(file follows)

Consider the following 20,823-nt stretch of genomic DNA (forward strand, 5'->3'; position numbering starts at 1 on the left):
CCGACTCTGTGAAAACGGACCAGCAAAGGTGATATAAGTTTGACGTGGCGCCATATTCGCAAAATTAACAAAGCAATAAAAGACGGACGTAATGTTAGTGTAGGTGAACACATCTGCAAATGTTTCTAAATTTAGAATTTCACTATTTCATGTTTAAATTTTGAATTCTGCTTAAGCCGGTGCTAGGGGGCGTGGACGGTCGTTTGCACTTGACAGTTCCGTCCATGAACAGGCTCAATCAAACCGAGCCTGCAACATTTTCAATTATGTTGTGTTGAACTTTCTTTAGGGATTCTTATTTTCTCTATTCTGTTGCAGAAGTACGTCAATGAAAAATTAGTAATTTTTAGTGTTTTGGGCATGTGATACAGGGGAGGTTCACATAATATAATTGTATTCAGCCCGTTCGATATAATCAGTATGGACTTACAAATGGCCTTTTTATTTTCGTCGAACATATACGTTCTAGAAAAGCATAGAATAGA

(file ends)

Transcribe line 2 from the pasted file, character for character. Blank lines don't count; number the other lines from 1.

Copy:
CCGACTCTGTGAAAACGGACCAGCAAAGGTGATATAAGTTTGACGTGGCGCCATATTCGCAAAATTAACAAAGCAATAAAAGACGGACGTAATGTTAGTGTAGGTGAACACATCTGCAAATGTTTCTAAATTTAGAATTTCACTATTTCATGTTTAAATTTTGAATTCTGCTTAAGCCGGTGCTAGGGGGCGTGGACGGTCGTTTGCACTTGACAGTTCCGTCCATGAACAGGCTCAATCAAACCGAGCCTGCAACATTTTCAATTATGTTGTGTTGAACTTTCTTTAGGGATTCTTATTTTCTCTATTCTGTTGCAGAAGTACGTCAATGAAAAATTAGTAATTTTTAGTGTTTTGGGCATGTGATACAGGGGAGGTTCACATAATATAATTGTATTCAGCCCGTTCGATATAATCAGTATGGACTTACAAATGGCCTTTTTATTTTCGTCGAACATATACGTTCTAGAAAAGCATAGAATAGA